Category Archives: libertarianism

Foreign Policy Slings Mud At Ron Paul

libertarianism, Neoconservatism, Ron Paul

James Kirchick is at it again: smearing Ron Paul and urging Rand Paul to break with his father: “Dismissing his father isn’t just the right thing to do morally, but politically as well,” asserts Kirchick, who began the practice of badmouthing Ron Paul’s character from the pages of The New Republic, and has migrated to Foreign Policy to continue his gossipy writing.

Since the political philosophy of Ron Paul is beyond the ken of the Kirchicks of the world; they are more comfortable attacking his character in a manner that amounts to ad hominem.

I detected at least one error in the piece. It is untrue that Ron Paul’s “cult-like following” was “cultivated through subscriptions to the “politically incorrect newsletters published under Ron Paul’s name during the 1980s and 1990s, and unearthed strategically in 2008 by The New Republic.” (See “High Priests Of Pomposity Pan Ron Paul.”)

Ron Paul’s following is young. Senior’s supporters were either very young or were not around when the infamous newsletters were published.

Paul has led an exemplary life—has served his country and community, stayed married to his childhood sweetheart for 50 odd years, and is as devout a Christian as he is a constitutionalist. It’s not easy to impugn this impish, man, so mudslinging becomes a must.

Kirchick is correct to point out that the Paul family is a political dynasty and that both father and son have made a fortune living off the plunder that is politics (my characterization).

The article is “What Rand Paul Needs to Learn From France’s Far-Right Political Dynasty.”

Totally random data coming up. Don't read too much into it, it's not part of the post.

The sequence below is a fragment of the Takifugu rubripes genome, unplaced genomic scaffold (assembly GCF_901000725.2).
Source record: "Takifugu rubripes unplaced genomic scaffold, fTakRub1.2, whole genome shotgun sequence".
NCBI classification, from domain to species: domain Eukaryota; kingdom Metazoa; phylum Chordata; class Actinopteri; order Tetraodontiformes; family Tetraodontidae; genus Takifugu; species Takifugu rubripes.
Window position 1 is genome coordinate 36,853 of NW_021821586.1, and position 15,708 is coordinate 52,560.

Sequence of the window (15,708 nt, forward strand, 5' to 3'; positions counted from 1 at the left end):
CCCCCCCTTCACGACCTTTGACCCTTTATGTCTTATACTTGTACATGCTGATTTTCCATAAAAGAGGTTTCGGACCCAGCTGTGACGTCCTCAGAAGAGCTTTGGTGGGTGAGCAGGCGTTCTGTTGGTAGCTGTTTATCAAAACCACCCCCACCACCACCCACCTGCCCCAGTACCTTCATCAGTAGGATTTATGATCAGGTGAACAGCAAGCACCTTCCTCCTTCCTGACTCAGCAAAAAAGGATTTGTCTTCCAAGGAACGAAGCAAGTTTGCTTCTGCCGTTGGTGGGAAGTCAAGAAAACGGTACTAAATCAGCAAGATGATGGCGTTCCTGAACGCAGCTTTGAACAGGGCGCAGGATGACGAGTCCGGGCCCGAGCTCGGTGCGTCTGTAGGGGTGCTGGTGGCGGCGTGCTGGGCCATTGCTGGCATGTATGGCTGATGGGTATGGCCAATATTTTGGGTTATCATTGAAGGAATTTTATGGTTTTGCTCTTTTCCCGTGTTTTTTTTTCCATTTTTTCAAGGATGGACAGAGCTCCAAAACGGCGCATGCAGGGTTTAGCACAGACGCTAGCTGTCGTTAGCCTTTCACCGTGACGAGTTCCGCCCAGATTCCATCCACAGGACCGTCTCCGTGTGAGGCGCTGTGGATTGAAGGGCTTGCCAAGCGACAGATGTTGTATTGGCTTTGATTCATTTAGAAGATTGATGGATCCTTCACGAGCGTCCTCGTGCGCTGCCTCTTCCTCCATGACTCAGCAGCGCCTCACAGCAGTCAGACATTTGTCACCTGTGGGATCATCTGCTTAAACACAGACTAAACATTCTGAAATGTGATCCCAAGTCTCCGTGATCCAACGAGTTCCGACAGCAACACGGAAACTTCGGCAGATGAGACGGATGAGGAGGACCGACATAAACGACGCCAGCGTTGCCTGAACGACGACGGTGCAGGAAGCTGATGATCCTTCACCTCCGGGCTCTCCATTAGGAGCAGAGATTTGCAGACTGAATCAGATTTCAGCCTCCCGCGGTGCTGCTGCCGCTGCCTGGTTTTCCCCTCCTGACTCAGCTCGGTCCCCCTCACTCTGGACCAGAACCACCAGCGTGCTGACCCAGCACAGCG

like tweet google+ recommend Print Friendlyprint

UPDATE II: Libertarian Anarchism’s ‘Justice’ Problem (The Great Clyde Wilson Weighs In)

Crime, Justice, libertarianism, Liberty, Natural Law, Political Philosophy, The State, The West

“Libertarian Anarchism’s ‘Justice’ Problem” is the current essay, slightly abridged on An excerpt:

To the extent the Constitution comports with the natural law—upholding the sanctity of life, liberty, privacy, property and due process—it is good; to the extent it doesn’t, it is bad. The manner in which the courts have interpreted the U.S. Constitution makes the Articles of Confederation, which were usurped in favor of the Constitution at the Philadelphia convention, a much better founding document than the Constitution.


Unless remarkably sophisticated and brilliant (as only Hans-Hermann Hoppe indubitably is), the libertarian anarchist invariably falls into sloth. Forever suspended between what is and what ought to be, he settles on a non-committal, idle incoherence, spitting venom like a cobra at those of us who do the work he won’t or cannot do: address reality as it is. This specimen has little to say about policy and politics for fear of compromising his theoretical virginity.

Suspended as he is in the arid arena of pure thought, the garden-variety libertarian anarchist will settle for nothing other than the anarchist ideal. And since utopia will never be upon us, he opts to live in perpetual sin: the sin of abstraction.

Indeed, arguing from anarchism is problematic. It is difficult to wrestle with reality from this perspective. This is not to say that a government-free universe is undesirable. To the contrary. However, the sensible libertarian is obliged to anchor his reasoning in reality and in “the nit and the grit of the history and culture from which it emerged,” in the words of columnist Jack Kerwick.

This mindset maligned here is not only lazy but—dare I say?—un-Rothbaridan. For economist and political philosopher Murray Rothbard did not sit on the fence reveling in his immaculate libertarian purity; he dove right into “the nit and the grit of the issues.”

And the “nit and grit” for this not-quite anarchist concerns the problems presented by the private production of justice.


A belief in the immutably just nature of the natural law must elicit questions about the wisdom of the private production of defense, as this could, in turn, give rise to legitimate law-enforcement agencies that uphold laws for communities in which natural justice has been perverted (in favor of Sharia law, for example).